To change ownership using the command line, enterprise Mac administrators should use the chown command. The command requires root access, so an administrator must be logged in to execute the command or the sudo command must be used.

Run the chown command by entering chown, then the user's name, then (optionally) a colon with the new group name if desired, and then the item's path. For example, the chown command might look like this if wanting to change ownership of a file named test1.docx located within the Desktop folder to the user Erik and the group staff:

sudo chown erik:staff Desktop/test1.docx

To change permissions using the command line, enterprise Mac administrators should use the chmod command. Again, as with the chown command, when using the chmod command to change files your user account does not own, you must use the sudo command.

To change permissions using the command line, enter chmod followed by the account type (u for owner, g for group and o for everyone), modifier (+ specifies allow, - indicates deny and = specifies an exact setting) and the privilege (r for read, w for write and x for execute or folder access).

For example, to change the permissions of the test1.docx file to provide user Erik with read, write and execute permissions and change the group and everyone permissions to also include read, write and execute permissions, an administrator can type:

chmod ugo=rwx Desktop/test1.docx

Or, to change permissions for that file back to providing the user Erik with read, write and execute access and to eliminate access for the group and everyone else, an administrator can type:

chmod u=rwx, g=---, o=--- Desktop/test1.docx

An alternative available to administrators is to leverage octal notation. Running the chmod command with octal values (such as by typing chmod 775 Desktop/Folder) enables quickly setting specific permission values for all three groups (user, group and everyone) in one fell swoop. In the example of chmod 775 Desktop/Folder1, the administrator would extend read and write (and execute) access to the owner and group but simple read-only access for everyone else for the folder named Folder1.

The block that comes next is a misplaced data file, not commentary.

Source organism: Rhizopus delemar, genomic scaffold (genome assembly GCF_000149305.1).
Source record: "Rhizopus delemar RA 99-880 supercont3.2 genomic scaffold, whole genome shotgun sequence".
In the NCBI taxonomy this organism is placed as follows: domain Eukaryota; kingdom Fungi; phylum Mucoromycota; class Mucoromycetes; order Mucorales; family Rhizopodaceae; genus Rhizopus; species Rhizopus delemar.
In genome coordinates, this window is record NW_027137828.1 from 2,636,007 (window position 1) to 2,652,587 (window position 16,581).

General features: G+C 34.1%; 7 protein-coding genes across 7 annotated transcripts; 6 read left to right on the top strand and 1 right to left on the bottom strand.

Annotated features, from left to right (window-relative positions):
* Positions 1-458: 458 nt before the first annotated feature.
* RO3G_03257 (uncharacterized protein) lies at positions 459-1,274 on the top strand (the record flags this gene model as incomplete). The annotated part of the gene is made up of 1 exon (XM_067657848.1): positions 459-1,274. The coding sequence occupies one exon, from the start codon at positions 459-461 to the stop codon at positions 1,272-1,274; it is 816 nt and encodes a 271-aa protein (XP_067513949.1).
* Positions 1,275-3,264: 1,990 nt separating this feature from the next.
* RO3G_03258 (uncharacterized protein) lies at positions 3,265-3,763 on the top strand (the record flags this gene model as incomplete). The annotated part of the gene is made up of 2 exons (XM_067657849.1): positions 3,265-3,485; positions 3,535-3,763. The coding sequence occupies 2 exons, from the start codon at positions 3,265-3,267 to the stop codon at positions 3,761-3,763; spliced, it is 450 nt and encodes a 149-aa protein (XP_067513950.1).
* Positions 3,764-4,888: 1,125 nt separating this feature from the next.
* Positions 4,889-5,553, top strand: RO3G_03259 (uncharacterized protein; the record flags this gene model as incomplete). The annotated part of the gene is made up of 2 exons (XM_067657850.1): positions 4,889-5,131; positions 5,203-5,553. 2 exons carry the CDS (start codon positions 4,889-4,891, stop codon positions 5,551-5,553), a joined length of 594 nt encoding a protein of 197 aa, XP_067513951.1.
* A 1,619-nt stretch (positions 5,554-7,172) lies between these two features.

Command line saves enterprise admin time

Because files and folders can be quickly navigated from within a console menu, changing permissions from the command line makes chmod and chown handy for enterprise administrators looking to make many and specific changes to folders and files. The process is much quicker from the command line than it would be opening Finder, locating specific files and folders, right-clicking them individually, selecting Get Info and making manual changes and then repeating the entire process for the next item in the list requiring updates.


Erik Eckel owns and operates two technology companies. As a managing partner with Louisville Geek, he works daily as an IT consultant to assist small businesses in overcoming technology challenges and maximizing IT investments. He is also president o...